March 6, 2012

something UNEXPECTED

It wasn't that long ago that I was working part-time at a reception center and, for the most part, enjoyed my job and the people I worked with.  The venue did all sorts of events, but for the most part we hosted happy couples on their wedding day.  It was so much fun to watch the bride and groom, to decide if I liked the wedding dress, colors and overall theme of the ocassion.  And, believe it or not, the carnival theme reception was a huge hit with guests.

Like all things, though, there were some major cons to this job.  I made next to nothing, often worked events that were severely understaffed and overall didn't get to work enough.  And, probably the most annoying part of all is that I never knew when my shift would be over which made coordinating with baby-sitters a little tricky.

In the meantime, I spent many hours scheduling and planning for baby-sitters and arranging my life so I could work my butt off only to receive a teeny tiny paycheck that wasn't available to set up on direct deposit and that I couldn't pick up until after 5:00p on payday {which was on a Friday}.  But, at least I was bringing in some money.

Then, things changed for my husband at his job.  His duties and hours changed which almost certainly guaranteed I would have to find a baby-sitter each and every time I worked.  Up until this point, he was home sometimes while I was gone and was able to watch our daughter.

We weighed our options and finally decided that, yes, what little money I did make was helpful, in the long run it was more of a hassle for me to be employed.  So, I quit.  And, let me tell you, I felt such a sense of relief when I did, but it was difficult not to have the extra cash flow, and I often found myself questioning my decision.

Well, a few weeks ago I was reading the book Building Wealth for Building the Kingdom:  A Financial Planning Guide for Latter-day Saint Families by Devin D. Thorpe, and after reading the part about dual incomes I immediately knew I had made the right decision.  In his book, Thorpe explored all the added expenses that can potentially come up when both spouses work, and pointed out that it's important to really understand if a secondary income is actually a benefit.  He touched base on a lot of things that Dustin and I discussed {baby-sitters, spending more money in gas, etc.) before we decided my job, in the long run, wasn't benefiting us to make all extra planning and effort worth the while.

So, after getting a totally unbiased, third-party stance on the matter, I, again felt like I had made the right decision.

Imagine my surprise when I very suddenly and randomly had the thought to look at a major retailer's website to see if they were hiring.  And, after looking at this website many times before {and being completely sure they would not be hiring}, imagine my surprise when I learned they were hiring.  And imagine my surprise when less than 12 hours after completing the online application, I had an interview.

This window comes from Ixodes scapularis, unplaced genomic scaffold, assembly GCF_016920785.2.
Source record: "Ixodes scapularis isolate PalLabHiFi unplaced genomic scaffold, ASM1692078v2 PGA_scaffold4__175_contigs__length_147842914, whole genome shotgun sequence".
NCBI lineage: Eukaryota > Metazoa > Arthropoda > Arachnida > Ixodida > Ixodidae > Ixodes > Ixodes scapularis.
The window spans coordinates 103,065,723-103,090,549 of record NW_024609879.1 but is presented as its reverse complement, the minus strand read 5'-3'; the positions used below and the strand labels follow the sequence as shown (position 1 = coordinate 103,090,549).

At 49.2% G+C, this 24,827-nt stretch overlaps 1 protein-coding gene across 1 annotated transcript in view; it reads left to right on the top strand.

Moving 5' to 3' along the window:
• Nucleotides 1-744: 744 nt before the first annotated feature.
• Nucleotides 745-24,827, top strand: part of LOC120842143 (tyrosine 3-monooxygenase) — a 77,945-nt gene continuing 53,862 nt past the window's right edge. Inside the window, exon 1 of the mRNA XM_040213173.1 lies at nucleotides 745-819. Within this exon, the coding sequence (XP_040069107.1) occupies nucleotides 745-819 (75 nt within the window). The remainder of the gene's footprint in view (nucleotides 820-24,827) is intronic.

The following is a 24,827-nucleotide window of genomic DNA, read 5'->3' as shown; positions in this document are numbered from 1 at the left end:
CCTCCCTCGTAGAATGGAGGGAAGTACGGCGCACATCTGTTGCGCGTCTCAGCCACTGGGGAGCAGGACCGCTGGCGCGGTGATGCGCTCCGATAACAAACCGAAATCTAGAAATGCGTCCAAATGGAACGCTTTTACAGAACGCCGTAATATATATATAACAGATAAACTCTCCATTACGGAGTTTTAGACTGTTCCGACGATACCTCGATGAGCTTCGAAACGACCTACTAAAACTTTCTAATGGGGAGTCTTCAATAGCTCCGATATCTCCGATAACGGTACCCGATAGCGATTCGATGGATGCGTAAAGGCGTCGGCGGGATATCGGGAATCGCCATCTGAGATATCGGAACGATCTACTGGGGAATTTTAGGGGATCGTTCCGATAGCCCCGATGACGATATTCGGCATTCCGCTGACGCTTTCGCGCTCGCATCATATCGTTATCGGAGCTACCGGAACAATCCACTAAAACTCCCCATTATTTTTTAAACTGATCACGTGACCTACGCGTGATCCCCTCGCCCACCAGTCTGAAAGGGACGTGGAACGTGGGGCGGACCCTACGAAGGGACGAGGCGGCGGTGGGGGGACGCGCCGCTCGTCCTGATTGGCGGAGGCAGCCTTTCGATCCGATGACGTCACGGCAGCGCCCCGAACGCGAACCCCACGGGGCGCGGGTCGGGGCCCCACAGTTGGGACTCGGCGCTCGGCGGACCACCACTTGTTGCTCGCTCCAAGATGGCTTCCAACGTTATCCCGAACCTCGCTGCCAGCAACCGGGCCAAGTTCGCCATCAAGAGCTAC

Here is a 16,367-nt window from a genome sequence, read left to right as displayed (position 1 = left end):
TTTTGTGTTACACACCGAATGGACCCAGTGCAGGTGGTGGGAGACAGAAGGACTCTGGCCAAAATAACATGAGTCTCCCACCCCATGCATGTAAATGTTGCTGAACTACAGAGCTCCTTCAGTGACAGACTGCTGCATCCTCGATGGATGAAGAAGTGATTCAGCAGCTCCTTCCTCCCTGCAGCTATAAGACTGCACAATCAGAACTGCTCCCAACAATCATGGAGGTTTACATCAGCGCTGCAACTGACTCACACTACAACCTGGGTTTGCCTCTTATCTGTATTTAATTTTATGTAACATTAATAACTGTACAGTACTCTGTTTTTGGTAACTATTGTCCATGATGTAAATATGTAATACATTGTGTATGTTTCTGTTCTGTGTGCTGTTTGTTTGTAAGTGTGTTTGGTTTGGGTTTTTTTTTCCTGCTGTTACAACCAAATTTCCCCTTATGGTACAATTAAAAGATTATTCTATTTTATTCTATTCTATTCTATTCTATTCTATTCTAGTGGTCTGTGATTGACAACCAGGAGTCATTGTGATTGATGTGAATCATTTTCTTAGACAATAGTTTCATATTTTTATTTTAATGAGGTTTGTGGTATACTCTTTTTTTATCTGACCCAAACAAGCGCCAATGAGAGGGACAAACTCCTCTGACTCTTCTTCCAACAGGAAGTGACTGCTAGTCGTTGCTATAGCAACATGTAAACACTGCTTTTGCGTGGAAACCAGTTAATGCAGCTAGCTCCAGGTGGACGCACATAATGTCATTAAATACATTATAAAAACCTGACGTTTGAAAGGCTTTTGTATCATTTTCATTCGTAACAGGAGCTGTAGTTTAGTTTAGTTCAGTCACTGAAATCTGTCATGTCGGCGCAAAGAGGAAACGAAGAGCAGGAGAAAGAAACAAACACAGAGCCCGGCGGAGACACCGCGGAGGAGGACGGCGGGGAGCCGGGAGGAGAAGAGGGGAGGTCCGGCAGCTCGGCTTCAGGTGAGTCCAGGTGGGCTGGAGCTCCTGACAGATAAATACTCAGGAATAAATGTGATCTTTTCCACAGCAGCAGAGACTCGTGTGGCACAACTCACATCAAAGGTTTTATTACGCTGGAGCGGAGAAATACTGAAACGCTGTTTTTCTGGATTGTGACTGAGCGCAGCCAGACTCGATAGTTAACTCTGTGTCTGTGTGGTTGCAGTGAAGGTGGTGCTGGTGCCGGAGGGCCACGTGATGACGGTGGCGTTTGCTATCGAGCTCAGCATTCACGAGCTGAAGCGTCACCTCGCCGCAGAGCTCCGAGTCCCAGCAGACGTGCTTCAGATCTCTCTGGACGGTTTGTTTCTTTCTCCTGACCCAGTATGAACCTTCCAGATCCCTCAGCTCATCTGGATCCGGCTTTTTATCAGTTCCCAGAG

It is times like this, when it's as though the stars all align and things magically fall into place, that I know I'm going in the right direction.  I don't always know why I'm given impressions to do certain things {like suddenly apply for a new job}, but I've had enough experiences like this to know it's not a coincidence.

To be continued.....

P.S. If anyone would like to read Thorpe's book, let me know.  He's giving away free copies to any of my readers that would like to be financially enlightened!  {FYI, it's an e-book for a Kindle.  I don't have a Kindle and was able to read it on my iPad}.

17 comments:

  1. Emily, you are exceptionally wise. Good luck with the new job! I hope you'll love every minute!

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    1. Thanks, Devin, for your book. It really was so profound to read the part of dual incomes and see how your advice was completely align with my thought process.

      And, I must not have been clear because I just had an interview. Not sure if I got the job yet. :)

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    1. Thanks, but I'm not sure if I got it yet. I just had my interview. I'll keep everyone posted!!

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  3. I have a kindle and would love to read it! Em, Steve and I have struggled with this for years. For us we decided that at this time in our lives things are just going to be tight until the boys are in school full time and I can teach again. Thanks for the insight.

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    1. Your kids will be in school full-time in the not too distant future. Hang in there!

      Enjoy your book. Devin should be sending you information soon!